Bristol officially launched its year as the 2015 European Green Capital on Saturday 24th January. It was a cold but clear, starlit night. Two large, green buildings caught my eye from afar. The high-wire act was spectacular. It seemed an apt choice for the supreme balancing act required by climate change. The launch event was entitled "Bridging the Gap".
I made my way on foot to the Cumberland Basin Bridge, overlooking the event. The song "It's complicated" played loudly on the tannoy system. Multi-coloured luminous umbrellas moved in the crowd below. Ecological messages played between songs. The logo "In it for good" was projected onto the green-lit building.
Decisions and actions
An EU Commission representative officially handed the title to Bristol's two youth mayors. They spoke of their hopes for the year and future. Bristol is to set an example to the rest of Britain in a momentous year. It will be a critical year for the world too. Difficult decisions and vital actions lie ahead on climate change and urban renewal.
Suddenly, a luminous figure could be seen on high. Next, the main figure appeared, balancing on his bike with a pole. A "UFO" hovered above with green and red lights. (A camera drone?) Halfway across progress slowed. The pole wobbled deeply from side to side. The bike even went backwards for a time. The tightrope act continued forward in an uphill struggle to the other building. Success. The crowd applauded. The umbrellas turned to green below. All too soon the launch event was over.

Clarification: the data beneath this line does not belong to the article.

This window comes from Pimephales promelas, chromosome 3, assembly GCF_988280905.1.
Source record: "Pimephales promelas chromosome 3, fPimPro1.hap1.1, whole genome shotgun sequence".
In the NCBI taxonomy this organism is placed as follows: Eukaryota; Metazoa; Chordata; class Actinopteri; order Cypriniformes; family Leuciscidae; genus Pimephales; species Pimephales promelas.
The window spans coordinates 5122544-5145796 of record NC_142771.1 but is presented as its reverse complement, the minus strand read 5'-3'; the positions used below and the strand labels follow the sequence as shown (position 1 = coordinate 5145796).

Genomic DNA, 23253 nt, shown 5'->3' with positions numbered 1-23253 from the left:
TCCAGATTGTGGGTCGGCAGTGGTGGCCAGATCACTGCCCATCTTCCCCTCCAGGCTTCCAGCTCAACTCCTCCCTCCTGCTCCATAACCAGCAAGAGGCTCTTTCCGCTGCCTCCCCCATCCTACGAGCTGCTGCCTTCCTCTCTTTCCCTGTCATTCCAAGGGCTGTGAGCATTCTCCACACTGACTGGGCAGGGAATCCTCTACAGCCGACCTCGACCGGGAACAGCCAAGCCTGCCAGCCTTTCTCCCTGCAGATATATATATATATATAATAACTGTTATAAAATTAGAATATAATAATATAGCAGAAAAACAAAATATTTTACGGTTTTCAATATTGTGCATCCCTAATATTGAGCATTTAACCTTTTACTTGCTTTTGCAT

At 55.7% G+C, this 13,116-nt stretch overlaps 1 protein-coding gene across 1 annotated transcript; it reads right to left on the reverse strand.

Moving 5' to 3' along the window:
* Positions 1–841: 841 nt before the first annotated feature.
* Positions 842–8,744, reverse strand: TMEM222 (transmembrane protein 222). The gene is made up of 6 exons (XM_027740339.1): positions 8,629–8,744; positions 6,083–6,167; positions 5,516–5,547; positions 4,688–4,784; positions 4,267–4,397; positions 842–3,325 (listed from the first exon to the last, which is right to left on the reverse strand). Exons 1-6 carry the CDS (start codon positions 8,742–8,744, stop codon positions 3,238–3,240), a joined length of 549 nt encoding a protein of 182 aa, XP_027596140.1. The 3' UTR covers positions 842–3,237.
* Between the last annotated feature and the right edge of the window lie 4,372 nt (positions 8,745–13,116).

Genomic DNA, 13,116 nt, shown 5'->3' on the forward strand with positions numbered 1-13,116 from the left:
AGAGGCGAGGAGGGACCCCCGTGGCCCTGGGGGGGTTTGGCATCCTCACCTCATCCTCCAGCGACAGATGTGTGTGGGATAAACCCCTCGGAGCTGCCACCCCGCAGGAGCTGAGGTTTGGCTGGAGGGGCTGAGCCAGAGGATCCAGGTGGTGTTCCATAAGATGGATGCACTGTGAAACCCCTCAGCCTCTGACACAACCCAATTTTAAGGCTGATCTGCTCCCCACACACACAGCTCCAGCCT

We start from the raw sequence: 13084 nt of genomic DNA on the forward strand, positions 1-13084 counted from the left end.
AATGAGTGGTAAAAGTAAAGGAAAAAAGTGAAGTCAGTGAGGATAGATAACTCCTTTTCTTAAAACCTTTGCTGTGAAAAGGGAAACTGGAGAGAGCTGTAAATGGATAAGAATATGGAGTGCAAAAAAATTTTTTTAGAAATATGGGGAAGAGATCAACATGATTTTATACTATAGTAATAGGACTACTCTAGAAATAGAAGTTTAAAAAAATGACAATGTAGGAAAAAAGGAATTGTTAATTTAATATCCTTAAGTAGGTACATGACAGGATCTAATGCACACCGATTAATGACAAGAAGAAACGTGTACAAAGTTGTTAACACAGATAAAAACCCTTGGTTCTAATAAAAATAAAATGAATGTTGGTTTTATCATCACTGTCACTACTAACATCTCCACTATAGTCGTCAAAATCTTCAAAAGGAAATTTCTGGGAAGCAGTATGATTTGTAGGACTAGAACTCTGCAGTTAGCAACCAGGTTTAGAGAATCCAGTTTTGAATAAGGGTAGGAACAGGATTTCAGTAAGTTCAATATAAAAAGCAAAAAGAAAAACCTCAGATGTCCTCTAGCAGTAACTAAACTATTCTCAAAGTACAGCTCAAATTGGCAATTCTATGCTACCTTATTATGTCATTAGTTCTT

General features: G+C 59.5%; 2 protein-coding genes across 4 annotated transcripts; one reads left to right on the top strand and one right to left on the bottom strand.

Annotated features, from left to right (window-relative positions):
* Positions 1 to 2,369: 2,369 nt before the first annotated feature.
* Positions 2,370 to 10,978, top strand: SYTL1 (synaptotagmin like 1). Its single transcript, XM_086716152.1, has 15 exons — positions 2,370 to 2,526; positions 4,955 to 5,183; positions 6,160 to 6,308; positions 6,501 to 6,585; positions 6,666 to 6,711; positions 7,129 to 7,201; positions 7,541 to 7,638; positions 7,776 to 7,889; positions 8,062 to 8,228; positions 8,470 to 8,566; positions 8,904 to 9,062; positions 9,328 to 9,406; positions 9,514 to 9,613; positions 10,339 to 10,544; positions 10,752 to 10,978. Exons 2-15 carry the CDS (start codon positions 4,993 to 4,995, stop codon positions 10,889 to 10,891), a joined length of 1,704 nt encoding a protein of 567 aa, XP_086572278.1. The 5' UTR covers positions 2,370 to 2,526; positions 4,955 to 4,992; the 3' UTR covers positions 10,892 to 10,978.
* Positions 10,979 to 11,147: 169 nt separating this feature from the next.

Green childhood memories
I continued back towards Bristol's famous Clifton Suspension Bridge. They had doubted that the great engineer and innovator Brunel could bridge the gap over the Avon Gorge. The iconic bridge brings back childhood memories for me. It is close to The Downs, one of Bristol's great green spaces. There I ran and laughed. I played hide and seek and ball games. I climbed trees. I practised my cartwheels and did wheelbarrows with my family.
When I visit Bristol today, I notice the changes. The locals complain about the traffic, poor air quality and transport problems. In London, I complain about those same inconveniences. As a local resident, you notice the daily problems more than the incremental changes. I remember the seemingly never-ending tube engineering works in preparation for the 2012 Olympics in London. They did London proud in the end.
Brunel's bridge has stood the test of time.
May Bristol's green legacy stand the test of time.
Karen Andrews runs
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